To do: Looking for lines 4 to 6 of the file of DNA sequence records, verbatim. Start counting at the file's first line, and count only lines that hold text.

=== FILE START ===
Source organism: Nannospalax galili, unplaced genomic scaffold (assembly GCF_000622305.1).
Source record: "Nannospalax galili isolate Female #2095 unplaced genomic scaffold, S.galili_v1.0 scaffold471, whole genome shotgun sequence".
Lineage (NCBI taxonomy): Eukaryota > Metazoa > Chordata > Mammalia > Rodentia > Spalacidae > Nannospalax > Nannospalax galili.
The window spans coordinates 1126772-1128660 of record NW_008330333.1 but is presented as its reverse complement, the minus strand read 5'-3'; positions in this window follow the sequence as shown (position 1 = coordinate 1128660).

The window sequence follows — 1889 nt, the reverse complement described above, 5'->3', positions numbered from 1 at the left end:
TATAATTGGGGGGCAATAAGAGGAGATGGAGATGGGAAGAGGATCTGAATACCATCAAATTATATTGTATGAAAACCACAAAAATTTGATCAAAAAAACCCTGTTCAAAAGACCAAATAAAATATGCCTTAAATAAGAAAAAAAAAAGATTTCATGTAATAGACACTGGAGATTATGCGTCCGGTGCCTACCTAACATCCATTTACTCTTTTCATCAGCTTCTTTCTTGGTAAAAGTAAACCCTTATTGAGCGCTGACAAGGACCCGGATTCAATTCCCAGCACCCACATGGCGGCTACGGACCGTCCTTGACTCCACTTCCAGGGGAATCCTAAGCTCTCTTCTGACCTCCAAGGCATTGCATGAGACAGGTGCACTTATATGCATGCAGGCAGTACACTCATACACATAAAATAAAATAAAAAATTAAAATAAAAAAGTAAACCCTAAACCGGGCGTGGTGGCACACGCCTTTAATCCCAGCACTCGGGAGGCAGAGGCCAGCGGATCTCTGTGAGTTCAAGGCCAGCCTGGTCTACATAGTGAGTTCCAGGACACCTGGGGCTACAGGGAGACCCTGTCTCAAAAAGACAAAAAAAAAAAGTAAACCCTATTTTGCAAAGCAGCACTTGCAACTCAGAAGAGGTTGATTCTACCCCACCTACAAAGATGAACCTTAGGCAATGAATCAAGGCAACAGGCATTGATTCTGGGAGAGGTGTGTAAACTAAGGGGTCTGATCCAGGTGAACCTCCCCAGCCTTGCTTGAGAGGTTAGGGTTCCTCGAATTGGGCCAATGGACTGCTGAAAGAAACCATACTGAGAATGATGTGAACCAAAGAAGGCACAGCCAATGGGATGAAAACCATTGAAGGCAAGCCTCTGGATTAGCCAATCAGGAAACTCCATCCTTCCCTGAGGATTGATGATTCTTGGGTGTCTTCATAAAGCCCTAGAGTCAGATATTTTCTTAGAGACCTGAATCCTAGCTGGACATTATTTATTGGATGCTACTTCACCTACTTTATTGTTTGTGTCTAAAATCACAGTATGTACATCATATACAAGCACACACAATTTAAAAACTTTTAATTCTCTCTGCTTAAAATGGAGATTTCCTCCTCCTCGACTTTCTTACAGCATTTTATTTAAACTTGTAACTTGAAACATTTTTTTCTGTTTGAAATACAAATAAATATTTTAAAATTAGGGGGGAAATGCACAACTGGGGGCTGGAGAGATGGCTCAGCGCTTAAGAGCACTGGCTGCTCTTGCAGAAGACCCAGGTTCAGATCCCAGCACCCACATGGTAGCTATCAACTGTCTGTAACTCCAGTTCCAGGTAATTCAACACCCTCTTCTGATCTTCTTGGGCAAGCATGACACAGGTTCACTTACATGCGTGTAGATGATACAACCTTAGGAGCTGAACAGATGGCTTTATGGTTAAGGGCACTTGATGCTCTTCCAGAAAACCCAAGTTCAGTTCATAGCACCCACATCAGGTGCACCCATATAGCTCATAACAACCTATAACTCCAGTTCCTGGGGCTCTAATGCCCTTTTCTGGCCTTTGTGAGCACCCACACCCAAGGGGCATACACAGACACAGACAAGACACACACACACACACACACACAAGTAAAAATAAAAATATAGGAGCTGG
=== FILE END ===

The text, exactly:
The window spans coordinates 1126772-1128660 of record NW_008330333.1 but is presented as its reverse complement, the minus strand read 5'-3'; positions in this window follow the sequence as shown (position 1 = coordinate 1128660).

The window sequence follows — 1889 nt, the reverse complement described above, 5'->3', positions numbered from 1 at the left end:
TATAATTGGGGGGCAATAAGAGGAGATGGAGATGGGAAGAGGATCTGAATACCATCAAATTATATTGTATGAAAACCACAAAAATTTGATCAAAAAAACCCTGTTCAAAAGACCAAATAAAATATGCCTTAAATAAGAAAAAAAAAAGATTTCATGTAATAGACACTGGAGATTATGCGTCCGGTGCCTACCTAACATCCATTTACTCTTTTCATCAGCTTCTTTCTTGGTAAAAGTAAACCCTTATTGAGCGCTGACAAGGACCCGGATTCAATTCCCAGCACCCACATGGCGGCTACGGACCGTCCTTGACTCCACTTCCAGGGGAATCCTAAGCTCTCTTCTGACCTCCAAGGCATTGCATGAGACAGGTGCACTTATATGCATGCAGGCAGTACACTCATACACATAAAATAAAATAAAAAATTAAAATAAAAAAGTAAACCCTAAACCGGGCGTGGTGGCACACGCCTTTAATCCCAGCACTCGGGAGGCAGAGGCCAGCGGATCTCTGTGAGTTCAAGGCCAGCCTGGTCTACATAGTGAGTTCCAGGACACCTGGGGCTACAGGGAGACCCTGTCTCAAAAAGACAAAAAAAAAAAGTAAACCCTATTTTGCAAAGCAGCACTTGCAACTCAGAAGAGGTTGATTCTACCCCACCTACAAAGATGAACCTTAGGCAATGAATCAAGGCAACAGGCATTGATTCTGGGAGAGGTGTGTAAACTAAGGGGTCTGATCCAGGTGAACCTCCCCAGCCTTGCTTGAGAGGTTAGGGTTCCTCGAATTGGGCCAATGGACTGCTGAAAGAAACCATACTGAGAATGATGTGAACCAAAGAAGGCACAGCCAATGGGATGAAAACCATTGAAGGCAAGCCTCTGGATTAGCCAATCAGGAAACTCCATCCTTCCCTGAGGATTGATGATTCTTGGGTGTCTTCATAAAGCCCTAGAGTCAGATATTTTCTTAGAGACCTGAATCCTAGCTGGACATTATTTATTGGATGCTACTTCACCTACTTTATTGTTTGTGTCTAAAATCACAGTATGTACATCATATACAAGCACACACAATTTAAAAACTTTTAATTCTCTCTGCTTAAAATGGAGATTTCCTCCTCCTCGACTTTCTTACAGCATTTTATTTAAACTTGTAACTTGAAACATTTTTTTCTGTTTGAAATACAAATAAATATTTTAAAATTAGGGGGGAAATGCACAACTGGGGGCTGGAGAGATGGCTCAGCGCTTAAGAGCACTGGCTGCTCTTGCAGAAGACCCAGGTTCAGATCCCAGCACCCACATGGTAGCTATCAACTGTCTGTAACTCCAGTTCCAGGTAATTCAACACCCTCTTCTGATCTTCTTGGGCAAGCATGACACAGGTTCACTTACATGCGTGTAGATGATACAACCTTAGGAGCTGAACAGATGGCTTTATGGTTAAGGGCACTTGATGCTCTTCCAGAAAACCCAAGTTCAGTTCATAGCACCCACATCAGGTGCACCCATATAGCTCATAACAACCTATAACTCCAGTTCCTGGGGCTCTAATGCCCTTTTCTGGCCTTTGTGAGCACCCACACCCAAGGGGCATACACAGACACAGACAAGACACACACACACACACACACACAAGTAAAAATAAAAATATAGGAGCTGG